Fall and early winter are times when bass are feeding heavily in preparation for colder temperatures.
Professional angler Gerald Swindle feels that one of the best ways to capitalize on this fall frenzy is with a crankbait. He shared some of his tips for late season cranking for this article.
A Year-Round Crankbait
There are countless styles of crankbaits out there with subtle to overly aggressive actions, and this leads many of them to be grouped as seasonal baits. Swindle says there is one lure that he has tied on from January to January and that is the Rapala DT-6.
“You think about baits like the Wiggle Wart and those come out when it gets cold, and then guys put them away when it gets warmer. The DT-6 and even the DT-10 are not like that, and I always have them tied on,” he begins. “It is a perfect size, vibration, and action to work when it is freezing cold to when the water is 85-degrees, and you are fishing grass on Lake Guntersville.”
With that being said, he is especially fond of the DT series late in the year.
“It’s non-seasonal, and you can imitate both shad and crawfish with it. With craw patterns, I am always trying to make contact with the bottom and with the shad patterns, I want to be ticking the tops of the remaining grass,” says the two-time Bassmaster Angler of the Year.
There is a period when bass change their focus from shad and other baitfish and move on to crawfish. That doesn’t mean they wouldn’t eat whatever appears in front of them, but Swindle makes a change in his crankbait colors at around 55-degrees.
“Right in that 55 to 58-degree range the fish start keying on crawfish, and there are a bunch of theories of why. It definitely has to do with temperature, but I think it also has to do with rain and how that tends to get the crawfish stirred up and moving,” he believes.
Before the switch, he likes a natural color like Rapala’s color Shad for his DT-6 and DT-10 crankbaits. Once they make a move to forage with craws, he picks up Demon or the Crawdad color.
“Demon is great for dirty water and is really a hot bright red but imitates a crawfish pretty well,” he said and added another wildcard color, Hot Mustard. “For some reason, this works well when they are feeding on crawfish. It is bright and doesn’t really have a craw pattern, but it is legit,” adds the Alabama pro.
The DT-6 is Swindle’s go-to crankbait for many situations, but he will eventually put it down in favor of another classic crankbait. “I’ll fish the DT’s down until the water gets into the 40’s,” he says. At that point, he picks up the Rapala Shad Rap.
The Shad Rap has a loyal following among bass anglers, and when it gets cold out, many bass angler’s rods will have one tied on.
“I have a box of old school Shad Raps that I wouldn’t trade for anything. When the water temperature is between 45 and 49-degrees there is not a better crankbait,” believes Swindle.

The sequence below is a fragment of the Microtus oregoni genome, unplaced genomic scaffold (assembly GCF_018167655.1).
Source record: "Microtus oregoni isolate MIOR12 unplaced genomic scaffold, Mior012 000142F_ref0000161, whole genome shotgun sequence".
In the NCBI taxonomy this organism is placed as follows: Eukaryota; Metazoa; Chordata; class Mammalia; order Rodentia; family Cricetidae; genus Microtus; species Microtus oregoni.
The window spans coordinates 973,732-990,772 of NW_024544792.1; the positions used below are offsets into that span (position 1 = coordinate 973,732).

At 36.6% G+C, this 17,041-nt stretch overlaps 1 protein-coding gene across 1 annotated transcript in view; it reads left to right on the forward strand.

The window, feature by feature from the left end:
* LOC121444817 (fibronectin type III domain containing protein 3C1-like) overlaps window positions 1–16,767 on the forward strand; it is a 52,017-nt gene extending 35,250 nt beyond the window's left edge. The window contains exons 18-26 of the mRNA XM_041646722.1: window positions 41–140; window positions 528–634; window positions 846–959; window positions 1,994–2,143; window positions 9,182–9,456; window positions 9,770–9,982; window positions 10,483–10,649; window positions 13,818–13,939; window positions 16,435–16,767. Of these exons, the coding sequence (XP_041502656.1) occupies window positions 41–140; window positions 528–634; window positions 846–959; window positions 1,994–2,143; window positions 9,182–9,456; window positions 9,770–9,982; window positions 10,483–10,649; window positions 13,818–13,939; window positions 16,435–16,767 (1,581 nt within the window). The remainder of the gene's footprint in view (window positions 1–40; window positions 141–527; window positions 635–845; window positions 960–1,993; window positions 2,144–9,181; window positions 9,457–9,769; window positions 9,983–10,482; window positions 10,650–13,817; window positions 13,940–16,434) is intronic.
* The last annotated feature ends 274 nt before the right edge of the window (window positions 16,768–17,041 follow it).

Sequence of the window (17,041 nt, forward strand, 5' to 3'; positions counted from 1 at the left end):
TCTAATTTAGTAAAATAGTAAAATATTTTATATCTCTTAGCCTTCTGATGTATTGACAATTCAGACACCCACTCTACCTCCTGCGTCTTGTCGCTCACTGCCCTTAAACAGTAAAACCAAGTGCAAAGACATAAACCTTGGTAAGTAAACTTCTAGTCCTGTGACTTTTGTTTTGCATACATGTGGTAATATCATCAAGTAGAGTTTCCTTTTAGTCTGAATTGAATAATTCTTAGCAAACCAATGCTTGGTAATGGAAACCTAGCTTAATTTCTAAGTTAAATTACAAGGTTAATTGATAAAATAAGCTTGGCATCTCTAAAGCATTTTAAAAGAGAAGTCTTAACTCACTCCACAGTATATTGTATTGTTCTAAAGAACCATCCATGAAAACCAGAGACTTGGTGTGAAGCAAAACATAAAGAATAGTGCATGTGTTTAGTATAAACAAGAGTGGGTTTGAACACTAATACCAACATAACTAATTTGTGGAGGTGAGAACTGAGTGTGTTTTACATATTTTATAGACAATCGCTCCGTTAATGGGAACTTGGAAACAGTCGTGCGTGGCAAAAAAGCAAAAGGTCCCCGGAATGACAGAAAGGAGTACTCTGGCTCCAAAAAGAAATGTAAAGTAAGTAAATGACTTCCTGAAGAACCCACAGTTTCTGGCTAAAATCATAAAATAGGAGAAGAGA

He prefers the #7 and #8 sizes for most situations but downsizes to the #5 when the bite is tough.
“I use a simple cast and retrieve and focus on clay points, riprap, natural rock, and other places bass congregate in the winter months,” he says.
Swindle likes this classic bait in some traditional colors like Rapala’s iconic silver foil with black back. “When I was six or seven years old I would get one from my daddy’s tackle box and fish it. It is a color I still use to this day,” added Swindle.
One thing he likes to do with these baits is to fish them on monofilament line.
“I like a 10-pound Sunline Super Natural because it seems to cast the bait better and because it has a little bit of stretch it lets the fish inhale the bait and helps with hooking them. I’ll fish the #5 on spinning gear, but the #7 and #8 are heavy enough to be fished on baitcasting gear,” says Swindle.
Late Season Cranking Gear
As he mentioned, he likes monofilament for Shad Raps, but he also adjusts some of his rods and reels based on the colder water temperatures.
“The deal with cold water cranking is you want a softer tip on your rod. You are going to lose less fish if you have a limber tip,” he begins. For the DT Series, he likes a 7’ medium light Quantum Smoke, and he will use the same rod for his bigger Shad Raps. He also prefers a slower reel and goes even slower as the temps drop. “For water above 60-degrees I like a 6.1:1 Quantum Smoke S3 and anything less I switch to a 5.3:1 Quantum Smoke HD 200,” adds the Alabama pro.
Swindle believes crankbait fishing is one of the best ways to locate bass this time of year and once he finds them he can slow down if needed. By paying attention to water temperatures, he can know which style and color of crankbait to use. This, and having the correct gear, will pay dividends late in the season.
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